Quantitative analysis of the kinetics of end-dependent disassembly of RecA filaments from ssDNA

Tanya A. Arenson, Oleg V. Tsodikov, Michael M. Cox

Research output: Contribution to journalArticlepeer-review

67 Scopus citations

Abstract

On linear single-stranded DNA, RecA filaments assemble and disassemble in the 5' to 3' direction. Monomers (or other units) associate at one end and dissociate from the other. ATP hydrolysis occurs throughout the filament. Dissociation can result when ATP is hydrolyzed by the monomer at the disassembly end. We have developed a comprehensive model for the end-dependent filament disassembly process. The model accounts not only for disassembly, but also for the limited reassembly that occurs as DNA is vacated by disassembling filaments. The overall process can be monitored quantitatively by following the resulting decline in DNA-dependent ATP hydrolysis. The rate of disassembly is highly pH depen dent, being negligible at pH 6 and reaching a maximum at pH values above 7.5. The rate of disassembly is not significantly affected by the concentration of free RecA protein within the experimental uncertainty. For filaments on single-stranded DNA, the monomer k(cat) for ATP hydrolysis is 30 min-1, and disassembly proceeds at a maximum rate of 60-70 monomers per minute per filament end. The latter rate is that predicted if the ATP hydrolytic cycles of adjacent monomers are not coupled in any way.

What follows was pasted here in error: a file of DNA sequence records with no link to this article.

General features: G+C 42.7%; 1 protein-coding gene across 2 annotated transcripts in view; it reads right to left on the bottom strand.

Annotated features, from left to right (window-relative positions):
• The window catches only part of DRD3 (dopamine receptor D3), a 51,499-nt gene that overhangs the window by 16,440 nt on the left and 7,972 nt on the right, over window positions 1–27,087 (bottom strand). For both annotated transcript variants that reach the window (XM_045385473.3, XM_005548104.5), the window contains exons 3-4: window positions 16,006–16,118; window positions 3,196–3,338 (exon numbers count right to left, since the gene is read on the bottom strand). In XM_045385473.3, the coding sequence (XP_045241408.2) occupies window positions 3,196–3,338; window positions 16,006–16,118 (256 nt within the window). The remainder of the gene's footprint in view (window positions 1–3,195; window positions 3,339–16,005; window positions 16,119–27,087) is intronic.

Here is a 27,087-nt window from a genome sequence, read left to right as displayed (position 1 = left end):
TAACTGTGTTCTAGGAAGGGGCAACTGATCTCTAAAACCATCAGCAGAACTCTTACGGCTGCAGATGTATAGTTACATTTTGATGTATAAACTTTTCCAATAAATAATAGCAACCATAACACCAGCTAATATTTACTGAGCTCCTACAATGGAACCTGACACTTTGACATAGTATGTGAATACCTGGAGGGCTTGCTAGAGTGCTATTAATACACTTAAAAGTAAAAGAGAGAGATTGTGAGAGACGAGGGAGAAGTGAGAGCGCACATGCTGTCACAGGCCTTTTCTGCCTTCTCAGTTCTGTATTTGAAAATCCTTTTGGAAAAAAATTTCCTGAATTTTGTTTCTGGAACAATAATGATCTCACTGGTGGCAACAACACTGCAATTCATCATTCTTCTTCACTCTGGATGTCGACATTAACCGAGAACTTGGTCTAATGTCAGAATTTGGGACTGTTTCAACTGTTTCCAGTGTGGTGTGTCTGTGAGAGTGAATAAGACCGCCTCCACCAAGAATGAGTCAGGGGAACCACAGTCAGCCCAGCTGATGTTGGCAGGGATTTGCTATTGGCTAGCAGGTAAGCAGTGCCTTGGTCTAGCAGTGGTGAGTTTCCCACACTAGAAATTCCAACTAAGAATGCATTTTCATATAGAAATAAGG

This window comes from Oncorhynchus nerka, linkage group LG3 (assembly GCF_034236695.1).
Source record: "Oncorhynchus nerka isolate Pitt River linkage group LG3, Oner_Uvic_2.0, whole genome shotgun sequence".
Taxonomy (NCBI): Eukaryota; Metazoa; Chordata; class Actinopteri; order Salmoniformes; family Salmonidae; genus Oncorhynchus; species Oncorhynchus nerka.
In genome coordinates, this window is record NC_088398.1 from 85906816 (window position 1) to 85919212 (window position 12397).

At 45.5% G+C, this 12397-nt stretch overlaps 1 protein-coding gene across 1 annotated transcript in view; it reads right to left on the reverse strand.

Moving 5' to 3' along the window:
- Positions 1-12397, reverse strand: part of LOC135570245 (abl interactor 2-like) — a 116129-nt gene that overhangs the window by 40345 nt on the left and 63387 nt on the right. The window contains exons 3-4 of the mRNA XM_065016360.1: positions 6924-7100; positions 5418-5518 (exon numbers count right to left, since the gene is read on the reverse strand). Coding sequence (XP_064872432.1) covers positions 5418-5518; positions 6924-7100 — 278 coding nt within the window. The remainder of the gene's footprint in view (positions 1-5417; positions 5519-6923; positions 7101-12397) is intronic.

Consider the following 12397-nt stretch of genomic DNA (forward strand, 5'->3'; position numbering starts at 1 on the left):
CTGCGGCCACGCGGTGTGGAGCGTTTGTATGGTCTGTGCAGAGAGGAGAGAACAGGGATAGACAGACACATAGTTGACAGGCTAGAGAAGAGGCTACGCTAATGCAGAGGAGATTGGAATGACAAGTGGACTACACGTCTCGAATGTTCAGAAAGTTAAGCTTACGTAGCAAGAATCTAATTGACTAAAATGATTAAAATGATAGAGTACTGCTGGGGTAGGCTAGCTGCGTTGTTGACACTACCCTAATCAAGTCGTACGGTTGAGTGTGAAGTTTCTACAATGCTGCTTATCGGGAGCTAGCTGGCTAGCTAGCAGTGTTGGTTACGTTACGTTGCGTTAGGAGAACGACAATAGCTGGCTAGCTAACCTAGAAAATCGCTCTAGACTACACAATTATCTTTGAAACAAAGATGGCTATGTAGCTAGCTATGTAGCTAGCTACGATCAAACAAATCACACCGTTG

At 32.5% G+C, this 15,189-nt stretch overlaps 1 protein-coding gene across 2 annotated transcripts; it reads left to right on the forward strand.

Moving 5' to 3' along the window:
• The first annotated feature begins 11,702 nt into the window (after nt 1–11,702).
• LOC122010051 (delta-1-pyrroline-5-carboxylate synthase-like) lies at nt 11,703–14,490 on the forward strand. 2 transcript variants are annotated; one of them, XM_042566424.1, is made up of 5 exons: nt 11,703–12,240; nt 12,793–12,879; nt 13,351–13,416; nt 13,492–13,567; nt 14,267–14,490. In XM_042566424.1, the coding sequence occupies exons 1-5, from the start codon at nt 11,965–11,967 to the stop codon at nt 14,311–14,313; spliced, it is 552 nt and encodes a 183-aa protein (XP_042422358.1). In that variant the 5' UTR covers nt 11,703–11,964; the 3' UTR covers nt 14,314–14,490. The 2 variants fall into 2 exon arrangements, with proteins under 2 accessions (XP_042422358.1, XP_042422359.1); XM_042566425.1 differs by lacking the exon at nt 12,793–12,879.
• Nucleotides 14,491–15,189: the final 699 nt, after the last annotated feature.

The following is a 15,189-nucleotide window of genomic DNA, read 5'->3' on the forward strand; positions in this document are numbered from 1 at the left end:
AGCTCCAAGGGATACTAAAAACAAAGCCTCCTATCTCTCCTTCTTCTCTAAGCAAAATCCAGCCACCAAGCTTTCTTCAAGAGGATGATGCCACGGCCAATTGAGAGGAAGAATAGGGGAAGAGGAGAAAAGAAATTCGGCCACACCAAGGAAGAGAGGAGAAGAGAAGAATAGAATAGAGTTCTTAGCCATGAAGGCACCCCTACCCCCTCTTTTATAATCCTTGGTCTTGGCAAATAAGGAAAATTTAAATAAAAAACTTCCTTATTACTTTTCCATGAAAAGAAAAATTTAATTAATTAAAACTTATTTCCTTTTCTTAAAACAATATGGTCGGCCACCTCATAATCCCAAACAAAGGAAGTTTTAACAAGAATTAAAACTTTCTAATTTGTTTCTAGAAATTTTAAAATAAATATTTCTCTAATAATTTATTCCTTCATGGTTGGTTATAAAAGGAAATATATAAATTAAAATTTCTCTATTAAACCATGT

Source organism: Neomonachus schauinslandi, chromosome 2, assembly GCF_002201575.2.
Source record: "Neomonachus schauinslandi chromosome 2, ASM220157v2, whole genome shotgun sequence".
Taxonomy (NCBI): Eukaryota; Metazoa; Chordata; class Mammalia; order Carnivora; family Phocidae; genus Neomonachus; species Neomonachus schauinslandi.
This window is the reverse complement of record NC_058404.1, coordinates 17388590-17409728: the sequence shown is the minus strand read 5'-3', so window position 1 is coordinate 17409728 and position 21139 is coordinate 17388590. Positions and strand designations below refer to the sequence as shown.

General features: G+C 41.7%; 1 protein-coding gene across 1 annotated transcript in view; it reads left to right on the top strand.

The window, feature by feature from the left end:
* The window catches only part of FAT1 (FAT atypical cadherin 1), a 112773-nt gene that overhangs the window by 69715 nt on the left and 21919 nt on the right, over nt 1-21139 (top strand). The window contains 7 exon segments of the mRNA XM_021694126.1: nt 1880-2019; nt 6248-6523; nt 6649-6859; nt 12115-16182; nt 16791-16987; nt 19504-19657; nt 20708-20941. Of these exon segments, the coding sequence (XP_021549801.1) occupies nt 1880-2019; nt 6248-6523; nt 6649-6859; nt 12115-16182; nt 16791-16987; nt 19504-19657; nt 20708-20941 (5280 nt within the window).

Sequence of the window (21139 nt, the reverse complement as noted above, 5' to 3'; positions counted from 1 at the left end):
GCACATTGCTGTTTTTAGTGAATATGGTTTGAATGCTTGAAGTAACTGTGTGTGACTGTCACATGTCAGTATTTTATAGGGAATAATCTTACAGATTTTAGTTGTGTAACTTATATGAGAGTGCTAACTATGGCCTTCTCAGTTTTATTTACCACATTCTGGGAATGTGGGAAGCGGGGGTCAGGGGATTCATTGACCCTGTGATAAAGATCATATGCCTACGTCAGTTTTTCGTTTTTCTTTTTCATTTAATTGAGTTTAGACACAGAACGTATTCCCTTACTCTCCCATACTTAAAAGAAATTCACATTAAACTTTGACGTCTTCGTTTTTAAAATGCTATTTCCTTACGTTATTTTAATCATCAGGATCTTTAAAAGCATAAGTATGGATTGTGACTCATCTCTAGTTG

Original languageEnglish
Pages (from-to)391-401
Number of pages11
JournalJournal of Molecular Biology
Volume288
Issue number3
DOIs
StatePublished - May 7 1999

Bibliographical note

Funding Information:
This work was supported by grant GM32335 from the National Institutes of Health. The authors thank M. Thomas Record Jr and Ronald T. Raines for assistance in the early stages of the development of the quantitative treatment of filament disassembly. Oleg Tsodikov was supported by grant GM23467 (to M. Thomas Record Jr) from the National Institutes of Health.

Keywords

  • Assembly
  • Disassembly
  • Filament
  • Kinetic analysis
  • RecA protein

ASJC Scopus subject areas

  • Structural Biology
  • Molecular Biology

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